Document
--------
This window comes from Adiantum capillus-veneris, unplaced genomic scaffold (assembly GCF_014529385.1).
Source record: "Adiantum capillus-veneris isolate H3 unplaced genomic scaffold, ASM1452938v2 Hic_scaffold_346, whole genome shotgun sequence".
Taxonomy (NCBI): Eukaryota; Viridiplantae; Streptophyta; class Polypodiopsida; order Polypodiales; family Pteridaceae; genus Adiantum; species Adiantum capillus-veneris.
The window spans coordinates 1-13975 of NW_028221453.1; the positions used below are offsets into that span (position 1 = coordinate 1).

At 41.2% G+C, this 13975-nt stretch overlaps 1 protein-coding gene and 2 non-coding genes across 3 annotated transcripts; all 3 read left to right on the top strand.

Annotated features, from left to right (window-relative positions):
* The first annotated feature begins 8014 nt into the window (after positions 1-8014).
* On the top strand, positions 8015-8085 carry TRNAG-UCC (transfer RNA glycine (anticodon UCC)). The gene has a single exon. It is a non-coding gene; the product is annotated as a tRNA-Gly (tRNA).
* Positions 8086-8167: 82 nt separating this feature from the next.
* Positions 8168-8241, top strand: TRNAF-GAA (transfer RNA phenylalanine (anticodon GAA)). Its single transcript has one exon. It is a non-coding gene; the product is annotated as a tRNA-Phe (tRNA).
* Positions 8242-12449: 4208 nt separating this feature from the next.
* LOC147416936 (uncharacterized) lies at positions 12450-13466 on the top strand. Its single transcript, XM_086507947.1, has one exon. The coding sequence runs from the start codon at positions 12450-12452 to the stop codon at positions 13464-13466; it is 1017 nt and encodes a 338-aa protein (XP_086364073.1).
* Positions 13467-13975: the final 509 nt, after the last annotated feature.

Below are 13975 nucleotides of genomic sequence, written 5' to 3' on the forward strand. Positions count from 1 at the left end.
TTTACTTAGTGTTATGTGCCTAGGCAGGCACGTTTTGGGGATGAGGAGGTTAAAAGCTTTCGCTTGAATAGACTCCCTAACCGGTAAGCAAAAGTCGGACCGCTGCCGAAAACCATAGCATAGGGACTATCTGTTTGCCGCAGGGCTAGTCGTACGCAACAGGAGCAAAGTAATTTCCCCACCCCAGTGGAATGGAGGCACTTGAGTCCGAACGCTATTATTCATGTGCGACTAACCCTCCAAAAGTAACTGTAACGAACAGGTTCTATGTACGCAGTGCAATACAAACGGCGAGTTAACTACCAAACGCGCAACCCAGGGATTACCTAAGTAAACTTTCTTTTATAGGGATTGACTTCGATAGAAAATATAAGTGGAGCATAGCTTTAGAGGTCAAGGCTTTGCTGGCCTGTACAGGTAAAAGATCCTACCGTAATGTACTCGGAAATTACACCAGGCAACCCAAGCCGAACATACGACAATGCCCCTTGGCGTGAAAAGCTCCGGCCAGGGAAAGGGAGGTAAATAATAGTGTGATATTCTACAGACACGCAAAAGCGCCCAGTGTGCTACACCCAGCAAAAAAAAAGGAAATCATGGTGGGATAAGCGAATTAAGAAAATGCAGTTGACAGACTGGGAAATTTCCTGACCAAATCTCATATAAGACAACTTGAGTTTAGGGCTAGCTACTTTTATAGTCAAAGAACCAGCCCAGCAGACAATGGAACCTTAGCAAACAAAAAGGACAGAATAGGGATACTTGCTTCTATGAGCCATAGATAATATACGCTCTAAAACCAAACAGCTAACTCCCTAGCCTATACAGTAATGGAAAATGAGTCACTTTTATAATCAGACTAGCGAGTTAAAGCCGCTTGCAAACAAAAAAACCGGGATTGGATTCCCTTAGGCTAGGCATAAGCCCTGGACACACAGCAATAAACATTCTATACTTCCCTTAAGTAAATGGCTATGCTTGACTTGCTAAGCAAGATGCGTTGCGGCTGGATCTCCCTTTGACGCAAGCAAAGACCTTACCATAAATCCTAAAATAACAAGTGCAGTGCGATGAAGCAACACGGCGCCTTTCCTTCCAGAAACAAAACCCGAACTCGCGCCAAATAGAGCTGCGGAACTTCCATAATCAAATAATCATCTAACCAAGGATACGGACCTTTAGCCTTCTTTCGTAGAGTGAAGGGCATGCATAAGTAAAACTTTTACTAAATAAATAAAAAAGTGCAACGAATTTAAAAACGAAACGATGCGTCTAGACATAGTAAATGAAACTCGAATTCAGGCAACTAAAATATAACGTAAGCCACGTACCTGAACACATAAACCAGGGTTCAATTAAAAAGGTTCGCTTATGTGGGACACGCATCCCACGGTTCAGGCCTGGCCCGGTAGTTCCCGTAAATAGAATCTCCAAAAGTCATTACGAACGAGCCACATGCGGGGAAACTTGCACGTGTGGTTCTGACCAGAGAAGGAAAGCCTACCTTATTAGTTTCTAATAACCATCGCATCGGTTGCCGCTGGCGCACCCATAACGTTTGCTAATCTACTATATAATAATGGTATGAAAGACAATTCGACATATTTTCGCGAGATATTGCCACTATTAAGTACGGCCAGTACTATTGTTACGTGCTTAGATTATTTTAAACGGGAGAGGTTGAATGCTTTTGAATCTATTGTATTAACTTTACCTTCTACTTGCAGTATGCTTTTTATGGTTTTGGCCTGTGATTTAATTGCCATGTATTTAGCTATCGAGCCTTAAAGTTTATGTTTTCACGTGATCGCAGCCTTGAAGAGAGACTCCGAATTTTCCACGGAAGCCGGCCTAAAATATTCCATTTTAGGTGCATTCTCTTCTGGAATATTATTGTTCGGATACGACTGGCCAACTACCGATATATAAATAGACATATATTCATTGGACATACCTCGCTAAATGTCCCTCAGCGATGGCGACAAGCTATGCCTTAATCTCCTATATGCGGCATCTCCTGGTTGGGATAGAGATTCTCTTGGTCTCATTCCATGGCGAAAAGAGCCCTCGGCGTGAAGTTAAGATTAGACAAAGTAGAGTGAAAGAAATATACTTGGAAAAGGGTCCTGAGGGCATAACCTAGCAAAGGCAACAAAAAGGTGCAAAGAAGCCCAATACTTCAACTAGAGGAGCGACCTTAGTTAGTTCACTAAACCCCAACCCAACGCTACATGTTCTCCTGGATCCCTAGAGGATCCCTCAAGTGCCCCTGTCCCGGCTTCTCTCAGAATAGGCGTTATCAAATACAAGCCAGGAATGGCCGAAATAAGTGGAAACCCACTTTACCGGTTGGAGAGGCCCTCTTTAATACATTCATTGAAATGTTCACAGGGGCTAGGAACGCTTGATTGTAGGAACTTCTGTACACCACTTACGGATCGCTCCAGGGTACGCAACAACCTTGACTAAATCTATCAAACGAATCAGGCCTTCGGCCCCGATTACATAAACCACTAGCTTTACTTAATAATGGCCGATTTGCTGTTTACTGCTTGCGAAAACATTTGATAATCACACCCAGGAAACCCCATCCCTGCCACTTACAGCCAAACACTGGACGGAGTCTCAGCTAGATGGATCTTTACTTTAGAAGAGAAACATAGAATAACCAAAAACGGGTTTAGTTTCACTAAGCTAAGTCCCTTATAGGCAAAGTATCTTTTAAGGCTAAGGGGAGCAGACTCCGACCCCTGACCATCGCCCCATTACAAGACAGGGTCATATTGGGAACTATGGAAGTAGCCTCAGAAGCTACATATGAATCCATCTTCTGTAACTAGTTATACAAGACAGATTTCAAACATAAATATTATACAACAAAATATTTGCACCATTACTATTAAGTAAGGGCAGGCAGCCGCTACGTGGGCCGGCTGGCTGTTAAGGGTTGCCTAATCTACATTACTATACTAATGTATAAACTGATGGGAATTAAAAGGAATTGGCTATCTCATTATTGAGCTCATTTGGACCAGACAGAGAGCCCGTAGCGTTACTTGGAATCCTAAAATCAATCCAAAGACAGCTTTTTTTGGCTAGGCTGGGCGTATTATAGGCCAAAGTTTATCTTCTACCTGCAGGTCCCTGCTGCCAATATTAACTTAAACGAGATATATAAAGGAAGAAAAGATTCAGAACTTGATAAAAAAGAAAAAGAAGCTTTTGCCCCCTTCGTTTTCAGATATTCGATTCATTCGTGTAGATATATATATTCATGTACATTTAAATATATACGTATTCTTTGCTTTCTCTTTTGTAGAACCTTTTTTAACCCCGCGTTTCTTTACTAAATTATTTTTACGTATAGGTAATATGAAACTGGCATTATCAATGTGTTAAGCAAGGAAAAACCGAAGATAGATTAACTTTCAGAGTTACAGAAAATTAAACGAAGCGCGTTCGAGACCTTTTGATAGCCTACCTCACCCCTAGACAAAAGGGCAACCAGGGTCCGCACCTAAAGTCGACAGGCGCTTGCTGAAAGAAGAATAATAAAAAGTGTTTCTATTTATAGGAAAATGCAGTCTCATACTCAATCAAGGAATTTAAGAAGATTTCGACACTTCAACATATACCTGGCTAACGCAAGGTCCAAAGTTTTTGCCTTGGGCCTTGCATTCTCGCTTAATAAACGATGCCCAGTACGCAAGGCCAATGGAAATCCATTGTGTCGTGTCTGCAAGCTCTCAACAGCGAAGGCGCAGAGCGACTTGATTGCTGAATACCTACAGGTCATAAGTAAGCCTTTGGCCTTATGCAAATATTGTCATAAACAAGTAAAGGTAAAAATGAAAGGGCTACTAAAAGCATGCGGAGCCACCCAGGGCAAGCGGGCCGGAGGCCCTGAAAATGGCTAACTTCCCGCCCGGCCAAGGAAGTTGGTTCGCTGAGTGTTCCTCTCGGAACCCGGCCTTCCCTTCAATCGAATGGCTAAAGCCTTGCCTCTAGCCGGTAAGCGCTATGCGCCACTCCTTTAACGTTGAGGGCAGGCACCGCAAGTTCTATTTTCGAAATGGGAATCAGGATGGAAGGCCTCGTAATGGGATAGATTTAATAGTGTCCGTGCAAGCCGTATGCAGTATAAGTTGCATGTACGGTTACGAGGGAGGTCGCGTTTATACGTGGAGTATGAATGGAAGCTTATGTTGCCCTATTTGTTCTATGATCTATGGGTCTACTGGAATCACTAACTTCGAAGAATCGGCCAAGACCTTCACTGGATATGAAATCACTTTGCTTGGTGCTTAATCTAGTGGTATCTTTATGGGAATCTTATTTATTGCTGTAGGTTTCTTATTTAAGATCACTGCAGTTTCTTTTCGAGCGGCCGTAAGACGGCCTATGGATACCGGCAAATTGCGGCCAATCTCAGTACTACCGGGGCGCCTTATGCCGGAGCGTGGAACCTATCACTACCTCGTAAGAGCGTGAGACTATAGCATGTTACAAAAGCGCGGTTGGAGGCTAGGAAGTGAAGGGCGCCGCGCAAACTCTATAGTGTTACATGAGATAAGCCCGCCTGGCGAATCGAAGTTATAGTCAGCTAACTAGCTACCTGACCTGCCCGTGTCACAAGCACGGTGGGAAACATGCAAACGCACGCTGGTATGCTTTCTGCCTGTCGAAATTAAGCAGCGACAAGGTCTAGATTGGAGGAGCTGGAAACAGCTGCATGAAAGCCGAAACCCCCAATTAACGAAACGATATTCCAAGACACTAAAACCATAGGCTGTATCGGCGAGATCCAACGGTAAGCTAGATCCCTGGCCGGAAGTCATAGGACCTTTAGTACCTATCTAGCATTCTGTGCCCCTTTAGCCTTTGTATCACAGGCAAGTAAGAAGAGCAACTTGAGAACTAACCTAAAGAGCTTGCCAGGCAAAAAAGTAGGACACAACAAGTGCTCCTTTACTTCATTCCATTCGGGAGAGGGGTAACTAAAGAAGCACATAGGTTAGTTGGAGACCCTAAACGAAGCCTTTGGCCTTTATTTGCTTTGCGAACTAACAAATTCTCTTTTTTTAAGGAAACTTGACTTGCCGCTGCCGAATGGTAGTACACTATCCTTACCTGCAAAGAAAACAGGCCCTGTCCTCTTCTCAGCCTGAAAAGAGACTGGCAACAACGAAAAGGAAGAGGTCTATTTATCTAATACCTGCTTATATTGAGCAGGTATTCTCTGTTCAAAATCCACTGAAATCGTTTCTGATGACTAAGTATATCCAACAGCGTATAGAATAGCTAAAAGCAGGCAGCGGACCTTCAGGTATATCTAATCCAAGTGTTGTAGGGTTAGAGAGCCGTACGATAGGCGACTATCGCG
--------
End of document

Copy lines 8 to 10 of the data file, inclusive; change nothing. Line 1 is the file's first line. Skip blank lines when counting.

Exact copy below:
* On the top strand, positions 8015-8085 carry TRNAG-UCC (transfer RNA glycine (anticodon UCC)). The gene has a single exon. It is a non-coding gene; the product is annotated as a tRNA-Gly (tRNA).
* Positions 8086-8167: 82 nt separating this feature from the next.
* Positions 8168-8241, top strand: TRNAF-GAA (transfer RNA phenylalanine (anticodon GAA)). Its single transcript has one exon. It is a non-coding gene; the product is annotated as a tRNA-Phe (tRNA).